Supplement Forms/Alternate Names

  • Hydrolyzed soy protein, soy protein, soy protein extract


Soy is a protein that comes from soybeans, soy yogurt, and tofu. It is often advised to eat soy in soybean form. It has been used to lower cholesterol, blood pressure, and blood fat levels. Soy has also been used to help control blood glucose and promote weight loss.


25 to 30 grams daily

What Research Shows

Likely Effective

  • Chronic kidney disease—likely to lower triglycerides B1
  • Diabetes —likely to help control blood glucose; also likely to lower LDL (“bad”) cholesterol and blood fat levels C1-C3
  • Endocrine-related gynecological cancer—likely to lower the risk D1
  • Endometrial cancer Endometrial cancer—likely to lower the risk when eaten as a food E1
  • High Blood Pressure —likely to lower blood pressure when used with standard treatment F1, F2
  • Lung cancer —likely to lower the risk of lung cancer I1
  • Menopausal Symptoms —likely to improve cognitive function, visual memory, reduce body weight, ease hot flashes, and lower glucose; may ease vaginal dryness but not night sweats J1-J5
  • Obesity—likely to decrease waist circumference K1

Not Enough Data to Assess

Editorial process and description of evidence categories can be found at EBSCO NAT Editorial Process.

Editorial process and description of evidence categories can be found at EBSCO NAT Editorial Process.

Safety Notes

It is likely safe to take soy in small doses for a short time. Not enough studies have been done to say whether it is safe to take for a long period. Women who are pregnant or breastfeeding should avoid large amounts of soy.


Talk to your doctor about any supplements or therapy you would like to use. Some can interfere with treatment or make conditions worse.


REFA Breast Cancer

REFA1 Van Patten CL, Olivotto CL, et al. Effect of soy phytoestrogens on hot flashes in postmenopausal women with breast cancer: a randomized, controlled clinical trial. J Clin Oncol. 2002;20(6):1449-1455.

REFB Chronic Kidney Disease

REFB1 Zhang J, Liu J, et al. The effects of soy protein on chronic kidney disease: a meta-analysis of randomized controlled trials. Eur J Clin Nutr. 2014 Sep;68(9):987-993.

REFC Diabetes

REFC1 Liu ZM, Chen YM, et al. Effects of soy intake on glycemic control: a meta-analysis of randomized controlled trials. Am J Clin Nutr. 2011;93(5):1092-1101.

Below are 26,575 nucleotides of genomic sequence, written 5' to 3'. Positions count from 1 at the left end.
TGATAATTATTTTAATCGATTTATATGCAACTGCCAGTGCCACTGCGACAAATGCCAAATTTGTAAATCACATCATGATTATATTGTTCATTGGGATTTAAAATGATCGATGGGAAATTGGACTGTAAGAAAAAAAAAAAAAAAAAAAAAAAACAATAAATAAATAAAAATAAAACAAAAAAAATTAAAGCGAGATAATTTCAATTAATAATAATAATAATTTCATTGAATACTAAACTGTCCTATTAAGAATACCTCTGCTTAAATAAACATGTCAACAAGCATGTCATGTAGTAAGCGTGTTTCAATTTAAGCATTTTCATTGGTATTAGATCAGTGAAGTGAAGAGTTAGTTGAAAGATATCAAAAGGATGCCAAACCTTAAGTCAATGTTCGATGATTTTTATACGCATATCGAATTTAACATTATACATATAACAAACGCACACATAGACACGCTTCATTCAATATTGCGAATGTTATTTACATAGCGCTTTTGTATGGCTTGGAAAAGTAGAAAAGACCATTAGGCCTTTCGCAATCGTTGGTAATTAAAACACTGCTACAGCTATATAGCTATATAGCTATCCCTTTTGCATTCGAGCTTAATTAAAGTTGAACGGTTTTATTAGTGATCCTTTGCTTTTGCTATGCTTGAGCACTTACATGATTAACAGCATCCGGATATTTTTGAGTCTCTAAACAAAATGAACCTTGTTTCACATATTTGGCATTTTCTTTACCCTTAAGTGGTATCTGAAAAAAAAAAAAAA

REFC2 Yang B, Chen Y, et al. Systematic review and meta-analysis of soy products consumption in patients with type 2 diabetes mellitus. Asia Pac J Clin Nutr. 2011;20(4):593-602.

REFC3 Zhang XM, Zhang YB, et al. Soy Protein Supplementation Reduces Clinical Indices in Type 2 Diabetes and Metabolic Syndrome. Yonsei Med J. 2016;57(3):681-689.

REFD Endocrine-Related Gynecological Cancers

REFD1 Myung SK, Ju W, et al. Soy intake and risk of endocrine-related gynaecological cancer: a meta-analysis. BJOG. 2009 Dec;116(13):1697-1705.

REFE Endometrial Cancer

REFE1 Zhang GQ, Chen JL, et al. Soy Intake Is Associated With Lower Endometrial Cancer Risk: A Systematic Review and Meta-Analysis of Observational Studies. Medicine (Baltimore). 2015 Dec;94(50):e2281.

REFF High Blood Pressure

REFF1 Dong JY, Tong X, et al. Effect of soya protein on blood pressure: a meta-analysis of randomised controlled trials. Br J Nutr. 2011;106(3):317-326.

REFF2 Liu XX, Li SH, et al. Effect of soy isoflavones on blood pressure: a meta-analysis of randomized controlled trials. Nutr Metab Cardiovasc Dis. 2012 Jun;22(6):463-470.

REFG High Cholesterol

REFG1 Qin Y, Niu K, et al. Isoflavones for hypercholesterolaemia in adults. Cochrane Database Syst Rev. 2013 Jun 6;(6):CD009518.

REFG2 Malhotra A, Shafiq N, et al. Dietary interventions (plant sterols, stanols, omega-3 fatty acids, soy protein and dietary fibers) for familial hypercholesterolaemia. Cochrane Database Syst Rev. 2014;(6):CD001918.

REFH Infantile Colic

REFH1 Gordon M, Biagioli E, et al. Dietary modifications for infantile colic. Cochrane Database Syst Rev. 2018 Oct 10;10:CD011029.

REFI Lung Cancer

REFI1 Yang WS, Va P, et al. Soy intake is associated with lower lung cancer risk: results from a meta-analysis of epidemiologic studies. Am J Clin Nutr. 2011 Dec;94(6):1575-1583.

REFJ Menopause

REFJ1 Taku K, Melby MK, et al. Extracted or synthesized soybean isoflavones reduce menopausal hot flash frequency and severity: systematic review and meta-analysis of randomized controlled trials. Menopause. 2012 Jul;19(7):776-790.

REFJ2 Zhang YB, Chen WH, et al. Soy isoflavone supplementation could reduce body weight and improve glucose metabolism in non-Asian postmenopausal women--a meta-analysis. Nutrition. 2013 Jan;29(1):8-14.

REFJ3 Lethaby A, Marjoribanks J, et al. Phytoestrogens for menopausal vasomotor symptoms. Cochrane Database Syst Rev. 2013 Dec 10;(12):CD001395.

REFJ4 Cheng PF, Chen JJ, et al. Do soy isoflavones improve cognitive function in postmenopausal women? A meta-analysis. Menopause. 2015 Feb;22(2):198-206.

REFJ5 Franco OH, Chowdhury R, et al. Use of Plant-Based Therapies and Menopausal Symptoms: A Systematic Review and Meta-analysis. JAMA. 2016 Jun 21;315(23):2554-2563.

REFK Obesity

REFK1 Akhlaghi M, Zare M, et al. Effect of Soy and Soy Isoflavones on Obesity-Related Anthropometric Measures: A Systematic Review and Meta-analysis of Randomized Controlled Clinical Trials. Adv Nutr. 2017;8(5):705-717.

REFL Prostate Cancer

REFL1 van Die MD, Bone KM, et al. Soy and soy isoflavones in prostate cancer: a systematic review and meta-analysis of randomized controlled trials. BJU Int. 2014 May;113(5b):E119-130.

Revision Information

  • Reviewer: EBSCO NAT Review Board Eric Hurwitz, DC
  • Review Date: 07/2019
  • Update Date: 03/27/2020